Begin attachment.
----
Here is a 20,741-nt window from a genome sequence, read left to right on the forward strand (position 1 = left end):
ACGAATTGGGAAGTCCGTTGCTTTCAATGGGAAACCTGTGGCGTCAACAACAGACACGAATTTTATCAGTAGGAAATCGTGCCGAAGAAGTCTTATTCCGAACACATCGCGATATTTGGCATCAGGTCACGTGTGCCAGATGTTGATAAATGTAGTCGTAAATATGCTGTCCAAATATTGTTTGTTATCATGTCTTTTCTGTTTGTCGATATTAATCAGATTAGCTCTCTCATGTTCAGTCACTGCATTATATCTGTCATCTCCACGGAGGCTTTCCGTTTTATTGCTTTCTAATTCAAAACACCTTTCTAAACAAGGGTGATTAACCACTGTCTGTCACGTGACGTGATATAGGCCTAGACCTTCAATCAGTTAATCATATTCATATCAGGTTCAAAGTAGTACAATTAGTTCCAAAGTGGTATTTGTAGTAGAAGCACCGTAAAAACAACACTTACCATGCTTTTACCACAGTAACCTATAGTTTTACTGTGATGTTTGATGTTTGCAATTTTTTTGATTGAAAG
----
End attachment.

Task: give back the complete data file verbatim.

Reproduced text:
Here is a 20,741-nt window from a genome sequence, read left to right on the forward strand (position 1 = left end):
ACGAATTGGGAAGTCCGTTGCTTTCAATGGGAAACCTGTGGCGTCAACAACAGACACGAATTTTATCAGTAGGAAATCGTGCCGAAGAAGTCTTATTCCGAACACATCGCGATATTTGGCATCAGGTCACGTGTGCCAGATGTTGATAAATGTAGTCGTAAATATGCTGTCCAAATATTGTTTGTTATCATGTCTTTTCTGTTTGTCGATATTAATCAGATTAGCTCTCTCATGTTCAGTCACTGCATTATATCTGTCATCTCCACGGAGGCTTTCCGTTTTATTGCTTTCTAATTCAAAACACCTTTCTAAACAAGGGTGATTAACCACTGTCTGTCACGTGACGTGATATAGGCCTAGACCTTCAATCAGTTAATCATATTCATATCAGGTTCAAAGTAGTACAATTAGTTCCAAAGTGGTATTTGTAGTAGAAGCACCGTAAAAACAACACTTACCATGCTTTTACCACAGTAACCTATAGTTTTACTGTGATGTTTGATGTTTGCAATTTTTTTGATTGAAAG